Tracking Life Cycle Of A Medical Bill Reveals Astronomical Price Tag Just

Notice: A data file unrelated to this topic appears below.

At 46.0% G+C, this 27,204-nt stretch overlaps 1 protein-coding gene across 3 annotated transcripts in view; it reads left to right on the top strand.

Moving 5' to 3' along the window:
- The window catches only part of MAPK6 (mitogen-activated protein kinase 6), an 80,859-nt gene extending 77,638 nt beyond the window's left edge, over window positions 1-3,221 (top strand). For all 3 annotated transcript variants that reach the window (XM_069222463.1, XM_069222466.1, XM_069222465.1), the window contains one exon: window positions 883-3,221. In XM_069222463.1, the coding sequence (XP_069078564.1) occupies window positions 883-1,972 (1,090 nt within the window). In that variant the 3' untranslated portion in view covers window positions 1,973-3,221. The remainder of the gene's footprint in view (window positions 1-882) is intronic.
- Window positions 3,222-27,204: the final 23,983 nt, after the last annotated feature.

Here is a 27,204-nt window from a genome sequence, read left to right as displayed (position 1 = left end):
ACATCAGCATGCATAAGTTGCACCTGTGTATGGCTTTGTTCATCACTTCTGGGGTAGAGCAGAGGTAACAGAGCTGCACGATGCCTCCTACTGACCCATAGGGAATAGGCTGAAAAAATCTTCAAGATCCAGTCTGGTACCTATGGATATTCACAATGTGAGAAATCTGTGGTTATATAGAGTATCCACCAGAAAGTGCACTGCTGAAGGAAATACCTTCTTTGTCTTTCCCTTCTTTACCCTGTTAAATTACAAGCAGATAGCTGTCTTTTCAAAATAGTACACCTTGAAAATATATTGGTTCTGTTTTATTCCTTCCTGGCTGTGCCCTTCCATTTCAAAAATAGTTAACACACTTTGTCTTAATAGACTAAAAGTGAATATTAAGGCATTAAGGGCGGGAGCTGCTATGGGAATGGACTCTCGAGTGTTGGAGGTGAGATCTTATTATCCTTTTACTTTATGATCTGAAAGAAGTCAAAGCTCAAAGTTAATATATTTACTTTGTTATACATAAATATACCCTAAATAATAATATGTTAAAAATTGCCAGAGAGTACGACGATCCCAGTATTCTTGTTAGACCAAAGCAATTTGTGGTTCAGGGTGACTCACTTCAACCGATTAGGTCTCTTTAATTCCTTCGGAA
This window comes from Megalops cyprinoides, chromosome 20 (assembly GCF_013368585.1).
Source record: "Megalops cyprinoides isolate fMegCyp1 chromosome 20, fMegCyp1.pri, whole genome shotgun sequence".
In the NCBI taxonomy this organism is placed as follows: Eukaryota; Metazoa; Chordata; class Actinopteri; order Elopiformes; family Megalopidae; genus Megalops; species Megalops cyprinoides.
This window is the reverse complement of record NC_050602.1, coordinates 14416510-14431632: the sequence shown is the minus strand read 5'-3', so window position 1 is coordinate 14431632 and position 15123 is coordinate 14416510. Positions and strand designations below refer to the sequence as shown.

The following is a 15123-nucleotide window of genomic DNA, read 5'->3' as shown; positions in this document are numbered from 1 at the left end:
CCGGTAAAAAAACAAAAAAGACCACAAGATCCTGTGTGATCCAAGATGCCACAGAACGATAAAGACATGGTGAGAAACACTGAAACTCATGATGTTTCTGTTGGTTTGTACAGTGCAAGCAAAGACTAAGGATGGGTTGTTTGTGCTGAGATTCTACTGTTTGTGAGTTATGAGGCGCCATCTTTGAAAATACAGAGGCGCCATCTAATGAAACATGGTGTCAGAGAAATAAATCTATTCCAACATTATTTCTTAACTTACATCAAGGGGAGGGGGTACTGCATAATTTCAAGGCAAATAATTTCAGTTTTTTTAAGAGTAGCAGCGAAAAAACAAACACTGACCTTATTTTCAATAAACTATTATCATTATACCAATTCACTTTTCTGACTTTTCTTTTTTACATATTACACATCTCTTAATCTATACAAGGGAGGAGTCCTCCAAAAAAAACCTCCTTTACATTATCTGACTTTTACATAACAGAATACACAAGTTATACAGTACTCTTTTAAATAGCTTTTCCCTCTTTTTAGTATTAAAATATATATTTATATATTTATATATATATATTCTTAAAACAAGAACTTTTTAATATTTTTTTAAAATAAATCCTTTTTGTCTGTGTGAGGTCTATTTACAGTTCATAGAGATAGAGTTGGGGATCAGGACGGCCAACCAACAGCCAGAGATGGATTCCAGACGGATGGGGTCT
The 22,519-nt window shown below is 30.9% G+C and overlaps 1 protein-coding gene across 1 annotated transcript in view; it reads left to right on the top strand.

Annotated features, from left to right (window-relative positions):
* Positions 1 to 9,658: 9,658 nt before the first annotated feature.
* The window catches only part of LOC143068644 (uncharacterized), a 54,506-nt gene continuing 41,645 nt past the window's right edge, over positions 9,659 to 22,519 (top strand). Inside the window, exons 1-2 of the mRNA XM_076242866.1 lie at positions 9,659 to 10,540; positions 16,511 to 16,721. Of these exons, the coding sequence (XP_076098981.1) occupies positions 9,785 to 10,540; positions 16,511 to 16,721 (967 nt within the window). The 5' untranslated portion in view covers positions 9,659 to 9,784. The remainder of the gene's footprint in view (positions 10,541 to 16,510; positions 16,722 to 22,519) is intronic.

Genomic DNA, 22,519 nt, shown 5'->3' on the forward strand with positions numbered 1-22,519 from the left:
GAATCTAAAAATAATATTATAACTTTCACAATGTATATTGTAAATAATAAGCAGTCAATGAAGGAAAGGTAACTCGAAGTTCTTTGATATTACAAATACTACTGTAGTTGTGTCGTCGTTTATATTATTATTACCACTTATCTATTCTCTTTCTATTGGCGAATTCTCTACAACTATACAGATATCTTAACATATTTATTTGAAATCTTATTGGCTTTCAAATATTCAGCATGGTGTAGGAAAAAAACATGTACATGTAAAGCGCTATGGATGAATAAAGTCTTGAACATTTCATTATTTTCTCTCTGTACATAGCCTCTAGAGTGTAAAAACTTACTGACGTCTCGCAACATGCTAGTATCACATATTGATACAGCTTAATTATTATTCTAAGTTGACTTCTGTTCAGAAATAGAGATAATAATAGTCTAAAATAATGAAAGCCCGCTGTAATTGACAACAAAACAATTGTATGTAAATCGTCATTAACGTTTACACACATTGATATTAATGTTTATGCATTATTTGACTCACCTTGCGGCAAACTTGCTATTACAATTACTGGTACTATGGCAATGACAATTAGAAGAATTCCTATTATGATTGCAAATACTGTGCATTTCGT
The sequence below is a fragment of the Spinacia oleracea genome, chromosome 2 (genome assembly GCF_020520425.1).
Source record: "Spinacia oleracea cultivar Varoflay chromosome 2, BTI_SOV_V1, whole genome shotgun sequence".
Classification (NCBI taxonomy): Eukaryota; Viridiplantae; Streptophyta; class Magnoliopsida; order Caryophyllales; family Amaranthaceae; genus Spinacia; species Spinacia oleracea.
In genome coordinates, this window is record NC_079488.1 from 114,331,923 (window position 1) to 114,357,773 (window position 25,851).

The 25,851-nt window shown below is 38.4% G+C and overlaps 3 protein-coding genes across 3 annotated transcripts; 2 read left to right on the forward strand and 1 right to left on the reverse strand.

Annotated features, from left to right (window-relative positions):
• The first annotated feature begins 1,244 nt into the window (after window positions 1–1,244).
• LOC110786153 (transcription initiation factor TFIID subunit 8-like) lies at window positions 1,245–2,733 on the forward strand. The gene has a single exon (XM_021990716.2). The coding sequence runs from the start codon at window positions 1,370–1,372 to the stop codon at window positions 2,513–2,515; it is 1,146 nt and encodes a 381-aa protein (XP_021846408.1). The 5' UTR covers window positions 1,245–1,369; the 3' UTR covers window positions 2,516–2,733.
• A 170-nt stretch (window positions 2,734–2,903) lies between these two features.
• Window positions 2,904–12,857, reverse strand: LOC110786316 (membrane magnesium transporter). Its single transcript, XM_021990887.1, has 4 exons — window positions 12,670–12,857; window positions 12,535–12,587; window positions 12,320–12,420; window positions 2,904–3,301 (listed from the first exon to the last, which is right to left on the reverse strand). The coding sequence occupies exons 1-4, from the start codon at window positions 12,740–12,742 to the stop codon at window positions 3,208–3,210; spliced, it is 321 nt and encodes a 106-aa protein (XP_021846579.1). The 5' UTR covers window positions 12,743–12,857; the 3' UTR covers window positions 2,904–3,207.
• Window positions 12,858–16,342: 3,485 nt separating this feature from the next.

first_imgTracking Life Cycle Of A Medical Bill Reveals Astronomical Price Tag Just For Collecting Payments Researchers broke down the expensive steps that go into processing a medical bill. Laura Cameron, then three months pregnant, tripped and fell in a parking lot and landed in the emergency room last May — her blood pressure was low and she was scared and in pain. She was flat on her back and plugged into a saline drip when a hospital employee approached her gurney to discuss how she would pay her hospital bill. Though both Cameron, 28, and her husband, Keith, have insurance, the bill would likely come to about $830, the representative said. If that sounded unmanageable, she offered, they could take out a loan through a bank that had a partnership with the hospital. (Luthra, 2/21) Healthcare in the United States is really expensive, and one of the reasons is that managing healthcare bills is really, really expensive. Just how expensive? At one large academic medical center, the cost of collecting payments for a single primary-care doctor is upward of $99,000 a year. And billing for primary-care visits is a bargain compared with billing for trips to the emergency room, a hospital stay or a surgical procedure, according to a report published Tuesday in the Journal of the American Medical Assn. (Kaplan, 2/20) Do you have an exorbitant or baffling medical bill? Join the KHN and NPR’s Bill-of-the-Month Club and tell us about your experience. Kaiser Health News: Bad Bedside Manna: Bank Loans Signed In The Hospital Leave Patients Vulnerable This is part of the KHN Morning Briefing, a summary of health policy coverage from major news organizations. Sign up for an email subscription.center_img Los Angeles Times: The U.S. Healthcare System Needs More Skills For Paying Bills, Study Shows Denver Post: Why Colorado’s Health Costs Are So High, According To A New Study  Coloradans pay significantly more for health care than people in four other states that were analyzed as part of a new study, and the reason shows how difficult it will be to lower costs here. Overall, when compared to other states in the study, health care costs in Colorado are 17 percent above average — making the state the biggest outlier, higher or lower, in the study. (Ingold, 2/20) And in other news on health care costs —last_img

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